Tag Archives: rainbow trout

French Trail Loop

6 Jul

Length: 6.4 miles (can shorten to 4 mile loop)
Time: About 2.5 hours
Difficulty: Medium.
Dogs: Yes – on a leash
Calories:
Around 1000
Elevation Gain: 1,534 feet
HighlightsRedwood Regional Park is my favorite park in the East Bay, containing the largest remaining natural stand of coast redwood found in the East Bay.  This shady loop offers a nice sampler of some of the best sections and trails in the park.  The first half of the hike follows the Stream Trail with majestic redwoods along Redwood Creek.  The second half traverses the scenic “uplands” of the park along the popular French Trail.  This hike can be done in either direction.
DirectionsFrom Moraga take Canyon Road south until reaching Pinehurst.  Take a left on Pinehurst and wind over the hill until reaching Redwood Road.  Take a right.  The park entrance will soon appear on your right.    Park in the first parking lot on the left after you see the “Fishway” area and sign.  $5 parking fee on weekends.
From the Oakland side take Highway 13 to the Carson Street/Redwood Road exit.  Go East on Redwood Road for 3.2 miles until reaching the park entrance, passing Skyline Blvd on the way.  Turn left into the park.  Park in the first parking lot on the left after you see the “Fishway” area and sign.  $5 parking fee on weekends.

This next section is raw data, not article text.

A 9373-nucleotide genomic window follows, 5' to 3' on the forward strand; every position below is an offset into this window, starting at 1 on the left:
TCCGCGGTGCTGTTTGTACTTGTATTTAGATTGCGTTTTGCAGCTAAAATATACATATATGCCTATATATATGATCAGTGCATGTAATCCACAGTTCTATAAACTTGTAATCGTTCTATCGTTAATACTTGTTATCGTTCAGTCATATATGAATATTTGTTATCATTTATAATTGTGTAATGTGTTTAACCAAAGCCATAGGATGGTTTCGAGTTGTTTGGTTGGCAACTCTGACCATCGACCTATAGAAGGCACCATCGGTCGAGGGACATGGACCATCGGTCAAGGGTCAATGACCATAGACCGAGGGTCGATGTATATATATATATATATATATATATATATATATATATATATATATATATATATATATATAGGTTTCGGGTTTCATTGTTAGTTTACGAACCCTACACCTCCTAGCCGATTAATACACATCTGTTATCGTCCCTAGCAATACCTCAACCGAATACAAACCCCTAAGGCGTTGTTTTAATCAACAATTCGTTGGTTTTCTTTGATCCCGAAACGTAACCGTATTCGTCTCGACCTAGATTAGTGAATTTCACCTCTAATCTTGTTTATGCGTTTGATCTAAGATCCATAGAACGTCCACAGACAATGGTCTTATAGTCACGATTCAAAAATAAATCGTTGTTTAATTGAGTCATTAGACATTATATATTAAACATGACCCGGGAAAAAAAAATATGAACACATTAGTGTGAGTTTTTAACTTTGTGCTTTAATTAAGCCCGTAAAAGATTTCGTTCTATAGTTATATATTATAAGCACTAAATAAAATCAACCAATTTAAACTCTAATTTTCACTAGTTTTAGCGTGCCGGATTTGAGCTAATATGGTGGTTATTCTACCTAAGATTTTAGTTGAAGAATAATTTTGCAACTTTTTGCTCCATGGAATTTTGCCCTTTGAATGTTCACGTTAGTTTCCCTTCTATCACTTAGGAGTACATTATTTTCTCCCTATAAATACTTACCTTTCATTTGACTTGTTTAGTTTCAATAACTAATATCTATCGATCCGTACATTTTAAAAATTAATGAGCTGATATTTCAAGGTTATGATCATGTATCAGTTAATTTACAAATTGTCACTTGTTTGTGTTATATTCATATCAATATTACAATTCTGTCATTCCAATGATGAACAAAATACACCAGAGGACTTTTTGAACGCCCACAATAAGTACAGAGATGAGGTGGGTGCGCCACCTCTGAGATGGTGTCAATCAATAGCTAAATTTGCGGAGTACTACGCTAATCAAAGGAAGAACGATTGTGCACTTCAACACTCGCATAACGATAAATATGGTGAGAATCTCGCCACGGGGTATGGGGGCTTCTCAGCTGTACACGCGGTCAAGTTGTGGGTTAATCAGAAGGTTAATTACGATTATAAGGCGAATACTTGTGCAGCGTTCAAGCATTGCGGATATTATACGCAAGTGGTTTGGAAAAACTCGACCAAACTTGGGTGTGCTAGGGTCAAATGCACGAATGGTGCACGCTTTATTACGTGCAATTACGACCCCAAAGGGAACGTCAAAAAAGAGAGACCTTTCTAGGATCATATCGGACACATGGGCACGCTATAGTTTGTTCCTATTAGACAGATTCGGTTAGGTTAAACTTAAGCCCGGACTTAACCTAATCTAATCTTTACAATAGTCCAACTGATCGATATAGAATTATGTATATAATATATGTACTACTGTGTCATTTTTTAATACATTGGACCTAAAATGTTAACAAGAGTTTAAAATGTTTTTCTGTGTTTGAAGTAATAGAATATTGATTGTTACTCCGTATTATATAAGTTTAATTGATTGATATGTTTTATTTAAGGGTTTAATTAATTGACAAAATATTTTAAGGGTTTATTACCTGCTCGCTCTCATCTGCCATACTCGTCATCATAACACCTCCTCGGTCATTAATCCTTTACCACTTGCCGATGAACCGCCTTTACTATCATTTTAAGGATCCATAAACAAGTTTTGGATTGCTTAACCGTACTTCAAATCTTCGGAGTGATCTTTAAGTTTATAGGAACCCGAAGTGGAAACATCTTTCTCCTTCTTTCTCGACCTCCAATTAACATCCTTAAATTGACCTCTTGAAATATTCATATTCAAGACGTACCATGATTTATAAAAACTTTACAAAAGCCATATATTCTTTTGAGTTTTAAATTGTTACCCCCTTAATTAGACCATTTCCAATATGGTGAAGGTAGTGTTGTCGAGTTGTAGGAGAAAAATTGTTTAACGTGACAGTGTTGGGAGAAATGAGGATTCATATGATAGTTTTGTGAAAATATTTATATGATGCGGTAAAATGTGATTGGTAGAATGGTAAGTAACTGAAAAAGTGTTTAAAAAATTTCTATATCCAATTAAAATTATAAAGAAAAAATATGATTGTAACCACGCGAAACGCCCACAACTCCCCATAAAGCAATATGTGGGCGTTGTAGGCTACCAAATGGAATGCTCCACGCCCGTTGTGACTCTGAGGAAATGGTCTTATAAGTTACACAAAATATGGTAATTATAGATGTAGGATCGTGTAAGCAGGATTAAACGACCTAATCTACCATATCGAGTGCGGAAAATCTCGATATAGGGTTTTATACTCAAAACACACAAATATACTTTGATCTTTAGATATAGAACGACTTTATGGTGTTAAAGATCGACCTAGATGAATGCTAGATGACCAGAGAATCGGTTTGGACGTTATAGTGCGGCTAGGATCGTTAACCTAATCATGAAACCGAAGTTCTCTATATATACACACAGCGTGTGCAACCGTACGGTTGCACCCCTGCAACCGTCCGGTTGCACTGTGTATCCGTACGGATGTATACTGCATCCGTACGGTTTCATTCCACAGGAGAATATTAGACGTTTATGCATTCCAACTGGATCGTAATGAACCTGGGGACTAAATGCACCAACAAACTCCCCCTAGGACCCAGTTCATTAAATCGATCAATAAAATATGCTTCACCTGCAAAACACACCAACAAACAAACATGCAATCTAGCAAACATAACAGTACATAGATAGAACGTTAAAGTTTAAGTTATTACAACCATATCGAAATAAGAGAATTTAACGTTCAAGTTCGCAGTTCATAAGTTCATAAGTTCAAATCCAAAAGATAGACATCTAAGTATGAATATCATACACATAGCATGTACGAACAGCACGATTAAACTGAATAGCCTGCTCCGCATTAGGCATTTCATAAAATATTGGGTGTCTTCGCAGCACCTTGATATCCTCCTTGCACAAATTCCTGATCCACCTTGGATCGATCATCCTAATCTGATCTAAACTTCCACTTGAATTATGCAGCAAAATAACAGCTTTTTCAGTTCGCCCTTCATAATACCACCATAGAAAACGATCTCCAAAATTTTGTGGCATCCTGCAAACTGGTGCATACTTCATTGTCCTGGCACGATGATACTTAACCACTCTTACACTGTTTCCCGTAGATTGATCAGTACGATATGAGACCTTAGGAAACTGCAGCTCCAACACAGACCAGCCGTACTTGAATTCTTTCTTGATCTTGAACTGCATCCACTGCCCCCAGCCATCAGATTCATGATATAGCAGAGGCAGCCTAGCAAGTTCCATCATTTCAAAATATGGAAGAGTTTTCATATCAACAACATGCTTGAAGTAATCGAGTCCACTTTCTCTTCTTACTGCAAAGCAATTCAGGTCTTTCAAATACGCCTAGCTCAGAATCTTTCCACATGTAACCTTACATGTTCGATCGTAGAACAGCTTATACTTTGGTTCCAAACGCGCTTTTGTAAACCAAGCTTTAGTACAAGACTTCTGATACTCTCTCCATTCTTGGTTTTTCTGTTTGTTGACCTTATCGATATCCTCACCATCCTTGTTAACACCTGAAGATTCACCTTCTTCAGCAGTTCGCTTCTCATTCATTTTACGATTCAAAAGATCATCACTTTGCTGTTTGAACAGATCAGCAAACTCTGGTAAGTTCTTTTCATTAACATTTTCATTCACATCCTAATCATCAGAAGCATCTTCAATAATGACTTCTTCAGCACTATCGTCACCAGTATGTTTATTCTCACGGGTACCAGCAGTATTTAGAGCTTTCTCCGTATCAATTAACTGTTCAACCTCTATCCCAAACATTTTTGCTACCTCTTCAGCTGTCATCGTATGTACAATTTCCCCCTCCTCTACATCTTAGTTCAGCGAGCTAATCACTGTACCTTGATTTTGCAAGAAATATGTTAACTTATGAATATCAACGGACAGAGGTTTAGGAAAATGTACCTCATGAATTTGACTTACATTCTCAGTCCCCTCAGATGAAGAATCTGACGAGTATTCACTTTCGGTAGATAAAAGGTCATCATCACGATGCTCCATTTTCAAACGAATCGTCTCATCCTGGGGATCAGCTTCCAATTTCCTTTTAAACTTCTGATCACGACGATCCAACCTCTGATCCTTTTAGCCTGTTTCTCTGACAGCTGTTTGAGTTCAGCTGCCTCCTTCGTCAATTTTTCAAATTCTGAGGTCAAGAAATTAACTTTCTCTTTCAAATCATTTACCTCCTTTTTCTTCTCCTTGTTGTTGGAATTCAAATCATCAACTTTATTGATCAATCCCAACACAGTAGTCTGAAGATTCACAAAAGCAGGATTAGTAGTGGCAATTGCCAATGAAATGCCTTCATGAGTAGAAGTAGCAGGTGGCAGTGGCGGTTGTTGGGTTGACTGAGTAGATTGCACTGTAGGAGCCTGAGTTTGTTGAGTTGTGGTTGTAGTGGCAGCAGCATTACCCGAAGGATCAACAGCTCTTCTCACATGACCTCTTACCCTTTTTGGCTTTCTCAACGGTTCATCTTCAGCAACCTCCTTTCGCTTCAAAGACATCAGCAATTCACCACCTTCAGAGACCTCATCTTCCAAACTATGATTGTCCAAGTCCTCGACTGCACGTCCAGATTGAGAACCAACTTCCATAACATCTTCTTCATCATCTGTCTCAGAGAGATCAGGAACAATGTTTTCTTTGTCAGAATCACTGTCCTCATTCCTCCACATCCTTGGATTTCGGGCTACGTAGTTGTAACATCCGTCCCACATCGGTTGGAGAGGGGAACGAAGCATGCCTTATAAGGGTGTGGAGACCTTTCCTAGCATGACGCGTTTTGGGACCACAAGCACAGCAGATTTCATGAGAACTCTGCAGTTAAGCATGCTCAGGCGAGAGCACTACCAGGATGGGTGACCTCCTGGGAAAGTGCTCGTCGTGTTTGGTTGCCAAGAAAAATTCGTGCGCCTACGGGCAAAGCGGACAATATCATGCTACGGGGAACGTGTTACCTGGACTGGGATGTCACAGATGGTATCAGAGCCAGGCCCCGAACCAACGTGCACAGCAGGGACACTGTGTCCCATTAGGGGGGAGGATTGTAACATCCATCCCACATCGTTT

Trailhead:  The hike starts at the Fishway area.
Special Notes:  There is quite a bit of poison oak along the French Trail so be careful or consider wearing long lightweight pants.

This hike isn’t technically in the Lamorinda area, but I figured I should write a post about it since I recommended it for an article in the Contra Costa Times titled “Bay Area’s best hiking trails” published on Sunday, July 6th, 2014.
View article…

Redwood-Entrance

Before starting your hike take a minute to check out the interpretive signs about Rainbow Trout.  The world-famous rainbow trout were first identified as a distinct species from fish taken from San Leandro Creek drainage, of which Redwood Creek is a tributary.  The trout that spawn in Redwood Creek today are descendants of that pure strain of native trout.

Redwood-Fish-InterpretiveRedwood-Trout
(Fishway interpretive area shown above)

Make sure to grab a map.  Redwood Park is a maze of trails and it is very easy to take a wrong turn.  So at each intersection double check the trail posts to ensure you’re going the right way.  Link to park map…

To start the hike, cross the bridge and take a right on the Bridle Trail.  Bridle Trail runs adjacent to Redwood Creek and bypasses the main parking lot and busy picnic areas.  After about a half mile you may notice that the second group of redwood trees on the right appears to be in a circle (see picture).  This is called a “fairy ring.”    Redwoods sprout from the stumps or roots of existing trees.  When the original tree dies, the surrounding shoots may develop into mature trees in a circle around the ancient parent.  Try to imagine the old growth tree that would have been in the middle of the circle!

Redwood-BridleRedwood-Fairy-Ring
(Bridle Trail on left and a “Fairy Ring” of redwoods on the right)